Stephanie: Thank you for such a thoughtful reply. I have thought a little about the “live performance” aspect of conference presentations and I think I must still be somewhat caught within the logocentric “myth of presence.” That is, it feels like I am not fully there in an agential sense when someone else reads my presentation (I have only had someone read one talk, quite a few years ago). This is backwards and something that I need to get over. One of the best presentations I have heard—or perhaps I should say participated in—was this spring at a eugenics conference. The presenter used text-to-speech assistive tech but the little computer speakers were far quieter than expected, so the entire room gathered around the presenter and her speakers. We all had to be incredibly attentive, and this collective act of listening and responding to the presenter (mediated through various technologies) created a very different and wonderfully crip dynamic. Yet reconfiguring academic spaces requires, as you point out, that the audience take a more active role which can be difficult to facilitate.

Shelley: I’m not sure I can give a satisfactory answer to your question about Brown in this short space. However, I think Brown offers really incisive insights into our contemporary politic. Her work on tolerance (Regulating Aversion) and neoliberalism (Undoing the Demos), for example, are in my opinion quite definitive. As you might guess, I lean quite heavily in the Foucauldian direction and thus find many of Brown’s conclusions generative for DS. At the same time, while “Wounded Attachments” has been a helpful concept for DS, but I am quite sympathetic to critiques that it can foster ressentiment etc. and inhibit radical politics.

Julie: I’m so glad you enjoyed the interview. I could be totally wrong, but I would be (pleasantly) surprised if your university didn’t offer some form of “communication improvement” as part of professional development. Practices of disciplining the voice can be coded in many ways. Or are these kinds of things more localized than I realize?

Your question about cultivating dysfluency is wonderful—thank you. I don’t really have a great response at this time. Part of the answer is noticing the dysfluency already operative in our worlds. There are so many gaps and breaks that are quickly covered up (a “virtual failure of compulsory able-bodiedness” as disability theorist Robert McRuer would say) because fluency is so necessary for sustaining dominant political orders. Perhaps we need to start owning up to the conceit of fluency. At the same time, the activist work in dysfluent communities (such as the stuttering community) is important. 1% of the population stutters, to say nothing of those who are autistic, have Tourette’s, cleft palates, selective aphasia, etc etc. These voices are systematically erased within political spaces and the media, but they represent a notable portion of the population. In addition, “creating a world that stutters more” requires that we resist the impulse to standardize voices at an early age through medical and/or therapeutic intervention. This is all to say that making our worlds stutter requires in one sense a recognition that these worlds are always, already constituted by dysfluency.

Cultivating dysfluency thus requires that we look for and expect it within, for example, our classrooms, rather than simply trying to fit it in after the fact. One contributor for the Did I Stutter blog is a teacher who writes about his experiences in the classroom. [link link] In general, I think that cultivating dysfluency is an aspect of a radical rather than liberal politic: I am not suggesting that norms of intelligibility need to be expanded to “include” the dysfluent. We rather need to look for and trace fault lines of dysfluency (minor languages, in Deleuzian terms) in an attempt to create pockets of habitable resistance. This not a very satisfactory answer—I am obviously still working through these issues. Part of my hesitancy in giving concrete answers is comes from the recognition that in our current (neoliberal) world, dysfluency and precarity so often go hand in hand.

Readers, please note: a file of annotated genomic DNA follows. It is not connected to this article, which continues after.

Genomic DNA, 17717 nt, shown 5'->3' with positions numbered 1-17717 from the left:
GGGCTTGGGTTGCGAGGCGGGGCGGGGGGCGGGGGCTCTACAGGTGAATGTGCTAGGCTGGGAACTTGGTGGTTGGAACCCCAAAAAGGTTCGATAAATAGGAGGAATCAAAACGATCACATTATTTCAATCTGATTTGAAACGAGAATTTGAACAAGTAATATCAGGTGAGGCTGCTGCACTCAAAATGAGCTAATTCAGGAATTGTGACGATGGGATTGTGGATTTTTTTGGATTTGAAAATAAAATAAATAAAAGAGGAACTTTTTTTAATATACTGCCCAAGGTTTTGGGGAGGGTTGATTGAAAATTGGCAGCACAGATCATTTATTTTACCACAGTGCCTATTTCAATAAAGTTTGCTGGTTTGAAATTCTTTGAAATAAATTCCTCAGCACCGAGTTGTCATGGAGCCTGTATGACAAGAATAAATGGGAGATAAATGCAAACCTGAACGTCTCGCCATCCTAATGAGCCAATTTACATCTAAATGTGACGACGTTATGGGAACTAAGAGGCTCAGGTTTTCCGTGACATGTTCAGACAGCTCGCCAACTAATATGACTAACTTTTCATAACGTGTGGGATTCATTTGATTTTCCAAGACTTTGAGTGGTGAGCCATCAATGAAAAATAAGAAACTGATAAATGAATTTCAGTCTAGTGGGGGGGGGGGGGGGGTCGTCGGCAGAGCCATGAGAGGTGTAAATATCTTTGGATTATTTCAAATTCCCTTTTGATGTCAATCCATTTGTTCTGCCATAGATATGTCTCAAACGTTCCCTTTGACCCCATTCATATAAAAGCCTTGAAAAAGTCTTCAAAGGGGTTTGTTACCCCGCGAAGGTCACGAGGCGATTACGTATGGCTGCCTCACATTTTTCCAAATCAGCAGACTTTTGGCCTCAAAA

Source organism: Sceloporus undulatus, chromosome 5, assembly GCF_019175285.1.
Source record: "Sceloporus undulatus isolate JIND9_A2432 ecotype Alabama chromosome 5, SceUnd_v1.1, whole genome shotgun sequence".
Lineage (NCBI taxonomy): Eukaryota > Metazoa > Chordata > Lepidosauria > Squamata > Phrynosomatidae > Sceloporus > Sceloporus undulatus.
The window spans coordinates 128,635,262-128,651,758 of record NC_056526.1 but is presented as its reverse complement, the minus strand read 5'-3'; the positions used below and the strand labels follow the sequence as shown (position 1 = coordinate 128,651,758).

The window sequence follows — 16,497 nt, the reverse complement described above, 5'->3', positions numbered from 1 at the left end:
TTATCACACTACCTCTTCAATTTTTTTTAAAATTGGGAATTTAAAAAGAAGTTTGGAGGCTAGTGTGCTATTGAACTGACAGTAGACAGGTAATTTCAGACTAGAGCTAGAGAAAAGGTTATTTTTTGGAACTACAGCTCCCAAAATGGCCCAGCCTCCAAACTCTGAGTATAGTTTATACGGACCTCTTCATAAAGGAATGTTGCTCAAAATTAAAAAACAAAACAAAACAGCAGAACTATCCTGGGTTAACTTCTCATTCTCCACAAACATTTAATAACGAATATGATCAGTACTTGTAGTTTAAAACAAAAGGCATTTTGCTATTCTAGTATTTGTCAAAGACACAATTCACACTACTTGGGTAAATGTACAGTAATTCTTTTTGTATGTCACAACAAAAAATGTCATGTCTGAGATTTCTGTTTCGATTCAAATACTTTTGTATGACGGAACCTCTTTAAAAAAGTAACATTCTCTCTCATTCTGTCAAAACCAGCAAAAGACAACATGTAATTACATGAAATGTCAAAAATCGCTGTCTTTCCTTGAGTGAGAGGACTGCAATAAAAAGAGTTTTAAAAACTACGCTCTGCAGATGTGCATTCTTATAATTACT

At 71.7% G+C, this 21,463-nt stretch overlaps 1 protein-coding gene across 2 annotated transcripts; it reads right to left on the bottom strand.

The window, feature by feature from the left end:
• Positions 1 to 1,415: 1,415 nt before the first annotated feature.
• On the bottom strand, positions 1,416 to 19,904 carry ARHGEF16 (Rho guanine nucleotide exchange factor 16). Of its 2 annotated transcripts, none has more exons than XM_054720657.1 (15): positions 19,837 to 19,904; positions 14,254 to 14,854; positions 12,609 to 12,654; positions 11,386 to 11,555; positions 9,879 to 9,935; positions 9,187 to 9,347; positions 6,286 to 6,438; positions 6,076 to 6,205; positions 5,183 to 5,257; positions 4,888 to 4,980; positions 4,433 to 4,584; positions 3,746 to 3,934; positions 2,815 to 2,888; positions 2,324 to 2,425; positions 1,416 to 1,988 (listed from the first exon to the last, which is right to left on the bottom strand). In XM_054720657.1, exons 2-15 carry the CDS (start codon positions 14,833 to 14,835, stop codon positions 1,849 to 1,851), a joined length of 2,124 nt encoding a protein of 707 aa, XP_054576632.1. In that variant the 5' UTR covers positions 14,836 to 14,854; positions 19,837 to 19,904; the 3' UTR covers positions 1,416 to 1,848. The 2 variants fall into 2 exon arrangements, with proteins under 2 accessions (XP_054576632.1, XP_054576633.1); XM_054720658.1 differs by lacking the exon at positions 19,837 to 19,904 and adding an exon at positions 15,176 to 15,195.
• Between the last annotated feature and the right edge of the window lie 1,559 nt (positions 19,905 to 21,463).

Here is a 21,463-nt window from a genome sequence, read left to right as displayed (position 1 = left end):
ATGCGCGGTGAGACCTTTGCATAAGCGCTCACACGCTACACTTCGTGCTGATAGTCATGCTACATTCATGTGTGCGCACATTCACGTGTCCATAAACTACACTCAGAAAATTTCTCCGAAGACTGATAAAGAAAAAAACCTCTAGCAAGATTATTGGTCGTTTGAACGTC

I quite clearly forgot to add the links from the Did I Stutter blog about stuttering in the classroom:

Julie Maybee

Thanks so much for your reply, Joshua. You might be right about there being some kind of “communication improvement” courses offered at my institution. I came here many years ago before there were even new faculty orientation sessions. Now there are compulsory new faculty orientation sessions, at which such courses might well be offered or advertised, I have no idea. I haven’t seen any notices about such classes in other emails that go around about faculty development, though.

I really like your suggestion about cultivating disfluency by noticing disfluency that’s already in our world. It reminded me of arguments in the disability studies literature that suggest that some of the attitudes toward disability and disabled people are rooted in a general refusal by our (current, European-dominated) culture to acknowledge human frailty—a view that does not seem to be held by all cultures (and may not even have been held by European culture in earlier times). African philosopher Kwasi Wiredu has argued, for instance, that people in Akan culture have a deep appreciation of the dependency of human beings, which, he argues, underpins a basic conception of human rights. So one way to cultivate disfluency would be, as you suggest, to uncover our culture’s refusal to acknowledge these—I would say—truths about human beings and our world, namely that we are always already frail and dependent, and that our world is always already disfluent. ("If you want to make God laugh," the old saying goes, "make plans"). I really like the term you use for the refusal to acknowledge this disfluency: “the conceit of fluency.”

I read the posts by Eli on the Did I Stutter blog that you recommended. I am persuaded by his argument that his disfluency has lead him to come up with creative learning activities that make him a better teacher, and that his disfluency as a traditional “lecturer” in class makes his students better listeners. I’m convinced that my fluency has no doubt made it possible for me to be a lazy teacher in the classroom. I suspect that cultivating disfluency in the class would also make me a more accessible teacher for students generally. I’m going to work on that . . .

Your hints about cultivating disfluency through “minor languages” and by creating “pockets of habitable resistance” are also provocative. I look forward to reading how you work these ideas out more fully in the future!

Thanks again for the terrific interview.

Shelley Tremain

Joshua, I wanted to note something else you talk about in your responses that doesn't get enough attention (if it does indeed get any) in any of the discussion about philosophy jobs in particular, job insecurity, and the precarity of academic jobs in general, namely, disability, risk aversion, and job requirements/qualifications. I thought your remarks about the relations between these elements were very insightful and provocative, indicating the urgent need for closer examination of these issues.